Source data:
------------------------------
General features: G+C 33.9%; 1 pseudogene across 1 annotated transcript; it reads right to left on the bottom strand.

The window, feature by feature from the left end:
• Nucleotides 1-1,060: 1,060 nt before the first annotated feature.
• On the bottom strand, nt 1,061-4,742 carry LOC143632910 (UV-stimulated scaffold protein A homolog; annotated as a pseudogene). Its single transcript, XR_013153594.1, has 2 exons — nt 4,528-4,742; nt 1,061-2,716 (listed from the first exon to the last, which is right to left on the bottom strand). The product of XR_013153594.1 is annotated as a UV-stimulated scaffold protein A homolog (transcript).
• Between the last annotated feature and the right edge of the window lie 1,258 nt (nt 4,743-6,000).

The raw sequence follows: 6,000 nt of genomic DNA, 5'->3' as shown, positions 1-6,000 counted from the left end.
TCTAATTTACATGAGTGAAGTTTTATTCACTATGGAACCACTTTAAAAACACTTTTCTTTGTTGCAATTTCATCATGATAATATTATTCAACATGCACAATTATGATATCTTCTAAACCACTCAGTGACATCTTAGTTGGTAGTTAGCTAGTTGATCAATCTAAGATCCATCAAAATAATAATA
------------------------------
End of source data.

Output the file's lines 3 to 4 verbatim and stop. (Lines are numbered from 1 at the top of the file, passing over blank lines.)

• Nucleotides 1-1,060: 1,060 nt before the first annotated feature.
• On the bottom strand, nt 1,061-4,742 carry LOC143632910 (UV-stimulated scaffold protein A homolog; annotated as a pseudogene). Its single transcript, XR_013153594.1, has 2 exons — nt 4,528-4,742; nt 1,061-2,716 (listed from the first exon to the last, which is right to left on the bottom strand). The product of XR_013153594.1 is annotated as a UV-stimulated scaffold protein A homolog (transcript).